Numerous records were retained, however, showing that key
passages were missing from this text. It also had to be reviewed and amended to
meet the caliph’s standard for a single approved text. After ‘Uthman’s death,
however, Hajjāj, the governor at Kūfah, made eleven distinct amendments and
corrections to the text.
As the early codices were only written in consonantal
form, however, the varying dialects survived largely unaffected by ‘Uthman’s
action and it was only three centuries later that a scholar, Ibn Mujāhid,
managed to limit these to seven distinctly defined readings in accordance with a
tradition which stated that the Qur’ān originally came in seven different
readings although the tradition itself made no attempt to define these readings.
Over the succeeding centuries, the Qur’ān continued to be
read in seven different forms until five of them largely fell into disuse.
Eventually only those of Hafs and Warsh survived and, with the introduction of a
printed Qur’ān the text of Hafs began to take almost universal prominence.
The Qur’ān text as it is read and printed throughout the
Muslim world today is only Zayd’s version of it, duly corrected where necessary,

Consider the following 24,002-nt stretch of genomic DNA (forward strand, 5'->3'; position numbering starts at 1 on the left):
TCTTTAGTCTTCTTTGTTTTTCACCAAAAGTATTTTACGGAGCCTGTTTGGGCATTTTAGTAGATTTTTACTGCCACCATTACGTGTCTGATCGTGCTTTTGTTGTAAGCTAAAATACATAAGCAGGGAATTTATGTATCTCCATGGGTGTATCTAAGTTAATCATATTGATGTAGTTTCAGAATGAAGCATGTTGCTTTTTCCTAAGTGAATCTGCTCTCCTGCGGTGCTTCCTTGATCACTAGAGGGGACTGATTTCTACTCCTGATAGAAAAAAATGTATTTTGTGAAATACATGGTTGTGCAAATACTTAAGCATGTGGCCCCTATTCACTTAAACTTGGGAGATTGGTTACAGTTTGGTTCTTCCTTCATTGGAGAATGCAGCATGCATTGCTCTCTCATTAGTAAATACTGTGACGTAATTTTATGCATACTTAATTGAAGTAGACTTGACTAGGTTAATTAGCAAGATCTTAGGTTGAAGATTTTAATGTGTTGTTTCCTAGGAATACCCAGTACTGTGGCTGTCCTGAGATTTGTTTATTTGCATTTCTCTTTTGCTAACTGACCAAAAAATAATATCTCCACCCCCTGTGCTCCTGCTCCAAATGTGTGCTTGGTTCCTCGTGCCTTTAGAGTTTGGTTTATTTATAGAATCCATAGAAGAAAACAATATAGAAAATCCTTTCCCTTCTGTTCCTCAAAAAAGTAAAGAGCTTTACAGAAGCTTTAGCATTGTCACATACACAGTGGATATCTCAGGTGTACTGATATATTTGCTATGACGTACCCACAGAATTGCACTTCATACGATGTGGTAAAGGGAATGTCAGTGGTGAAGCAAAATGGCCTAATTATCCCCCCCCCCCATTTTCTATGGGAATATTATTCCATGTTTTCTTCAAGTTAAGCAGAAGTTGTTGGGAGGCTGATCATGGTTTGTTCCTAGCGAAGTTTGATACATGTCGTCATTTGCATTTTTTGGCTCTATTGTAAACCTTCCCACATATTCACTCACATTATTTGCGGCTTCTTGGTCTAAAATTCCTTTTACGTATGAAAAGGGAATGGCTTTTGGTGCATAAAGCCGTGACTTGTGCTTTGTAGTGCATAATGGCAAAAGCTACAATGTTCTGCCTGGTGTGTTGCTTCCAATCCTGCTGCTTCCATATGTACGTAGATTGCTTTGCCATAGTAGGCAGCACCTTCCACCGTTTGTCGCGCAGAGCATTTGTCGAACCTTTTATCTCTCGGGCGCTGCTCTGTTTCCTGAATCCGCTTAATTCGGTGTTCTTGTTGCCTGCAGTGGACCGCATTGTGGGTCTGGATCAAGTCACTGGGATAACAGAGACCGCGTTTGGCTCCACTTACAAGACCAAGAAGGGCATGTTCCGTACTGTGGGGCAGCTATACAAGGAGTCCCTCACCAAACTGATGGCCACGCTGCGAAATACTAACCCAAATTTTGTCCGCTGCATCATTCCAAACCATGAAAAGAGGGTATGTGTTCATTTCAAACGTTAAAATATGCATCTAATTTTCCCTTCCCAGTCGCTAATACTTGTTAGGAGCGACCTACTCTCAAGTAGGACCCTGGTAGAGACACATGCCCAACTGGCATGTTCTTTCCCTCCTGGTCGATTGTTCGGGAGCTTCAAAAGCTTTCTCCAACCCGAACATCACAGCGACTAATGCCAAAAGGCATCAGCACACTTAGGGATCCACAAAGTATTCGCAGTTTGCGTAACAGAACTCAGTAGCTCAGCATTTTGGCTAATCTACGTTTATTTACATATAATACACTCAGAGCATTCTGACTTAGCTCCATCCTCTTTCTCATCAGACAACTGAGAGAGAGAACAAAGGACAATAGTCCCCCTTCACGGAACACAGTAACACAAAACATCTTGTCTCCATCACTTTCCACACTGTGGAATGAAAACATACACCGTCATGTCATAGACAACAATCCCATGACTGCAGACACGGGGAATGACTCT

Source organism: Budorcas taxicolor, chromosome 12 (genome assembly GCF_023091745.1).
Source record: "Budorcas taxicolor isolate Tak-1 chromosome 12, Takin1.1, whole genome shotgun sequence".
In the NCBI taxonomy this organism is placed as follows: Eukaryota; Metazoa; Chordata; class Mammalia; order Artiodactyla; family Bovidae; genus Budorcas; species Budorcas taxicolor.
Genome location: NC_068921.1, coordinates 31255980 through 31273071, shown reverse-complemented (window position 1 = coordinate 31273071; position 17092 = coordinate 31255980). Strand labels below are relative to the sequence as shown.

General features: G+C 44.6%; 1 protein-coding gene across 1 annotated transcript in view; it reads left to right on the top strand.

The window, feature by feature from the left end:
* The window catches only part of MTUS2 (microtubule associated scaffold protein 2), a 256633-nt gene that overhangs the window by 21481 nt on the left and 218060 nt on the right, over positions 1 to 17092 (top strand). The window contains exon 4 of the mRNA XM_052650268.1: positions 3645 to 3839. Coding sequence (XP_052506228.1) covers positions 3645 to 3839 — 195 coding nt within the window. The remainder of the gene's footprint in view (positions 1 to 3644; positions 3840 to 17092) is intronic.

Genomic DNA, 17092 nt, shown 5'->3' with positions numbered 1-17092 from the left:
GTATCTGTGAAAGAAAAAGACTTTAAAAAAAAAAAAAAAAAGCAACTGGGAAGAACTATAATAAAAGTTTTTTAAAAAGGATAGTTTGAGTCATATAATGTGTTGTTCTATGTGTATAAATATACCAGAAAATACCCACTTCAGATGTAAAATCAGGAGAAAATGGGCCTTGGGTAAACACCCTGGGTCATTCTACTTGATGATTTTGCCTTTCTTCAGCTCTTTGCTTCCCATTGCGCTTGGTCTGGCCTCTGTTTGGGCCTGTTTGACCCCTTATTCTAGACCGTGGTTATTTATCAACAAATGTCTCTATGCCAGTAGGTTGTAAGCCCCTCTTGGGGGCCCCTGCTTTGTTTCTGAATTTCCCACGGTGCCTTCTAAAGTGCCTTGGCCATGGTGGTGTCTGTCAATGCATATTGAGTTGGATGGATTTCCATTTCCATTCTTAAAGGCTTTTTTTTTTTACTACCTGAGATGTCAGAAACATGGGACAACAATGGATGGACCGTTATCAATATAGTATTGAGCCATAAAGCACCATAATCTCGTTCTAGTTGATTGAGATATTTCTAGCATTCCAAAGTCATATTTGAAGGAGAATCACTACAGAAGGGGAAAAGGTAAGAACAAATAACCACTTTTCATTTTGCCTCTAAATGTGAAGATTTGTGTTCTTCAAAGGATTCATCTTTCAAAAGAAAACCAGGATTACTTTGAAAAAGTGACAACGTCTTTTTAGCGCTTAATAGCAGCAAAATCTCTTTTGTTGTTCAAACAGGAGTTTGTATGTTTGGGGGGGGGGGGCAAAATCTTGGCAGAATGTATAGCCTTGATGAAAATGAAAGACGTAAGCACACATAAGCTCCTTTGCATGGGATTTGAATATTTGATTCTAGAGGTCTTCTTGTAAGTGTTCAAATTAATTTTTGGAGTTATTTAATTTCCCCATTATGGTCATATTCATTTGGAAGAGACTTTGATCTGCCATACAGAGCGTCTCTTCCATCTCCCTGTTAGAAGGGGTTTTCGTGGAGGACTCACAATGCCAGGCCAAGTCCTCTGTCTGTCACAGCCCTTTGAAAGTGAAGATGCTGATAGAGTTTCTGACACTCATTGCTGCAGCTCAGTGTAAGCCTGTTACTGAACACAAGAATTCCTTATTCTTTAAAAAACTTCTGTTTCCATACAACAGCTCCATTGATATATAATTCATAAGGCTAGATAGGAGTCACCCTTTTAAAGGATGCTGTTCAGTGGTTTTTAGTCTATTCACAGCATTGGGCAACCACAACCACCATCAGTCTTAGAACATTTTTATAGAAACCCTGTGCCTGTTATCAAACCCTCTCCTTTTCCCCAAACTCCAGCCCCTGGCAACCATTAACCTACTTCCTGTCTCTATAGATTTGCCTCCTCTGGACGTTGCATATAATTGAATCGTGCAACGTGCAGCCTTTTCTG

later amended by Hajjāj, and read according to one of seven approved different
readings. This is the reality - a far cry from the popular sentiment which
argues for a single text right from the time of Muhammad himself. The reality,
however, based on all the evidences available, shows that the single text as it
stands today was only arrived at through an extended process of amendments,
recensions, eliminations and an imposed standardisation of a preferred text at
the initiative of a subsequent caliph and not by prophetic direction or divine
The Qur’ān is an authentic text to the extent that it
largely retains the material initially delivered by Muhammad. No evidence of any
addition to the text exists and, in respect of the vast number of variant
readings and missing passages that have been recorded, there does not appear to
be anything actually affecting or contradicting the basic content of the book.
In this respect, one can freely assume a relative authenticity of the text in
the sense that it adequately retains the gist and content of what was originally
there. On the contrary, there is no basis in history, facts or the evidences for
the development of the text to support the cherished hypothesis that the Qur’ān
has been preserved absolutely intact to the last dot and letter.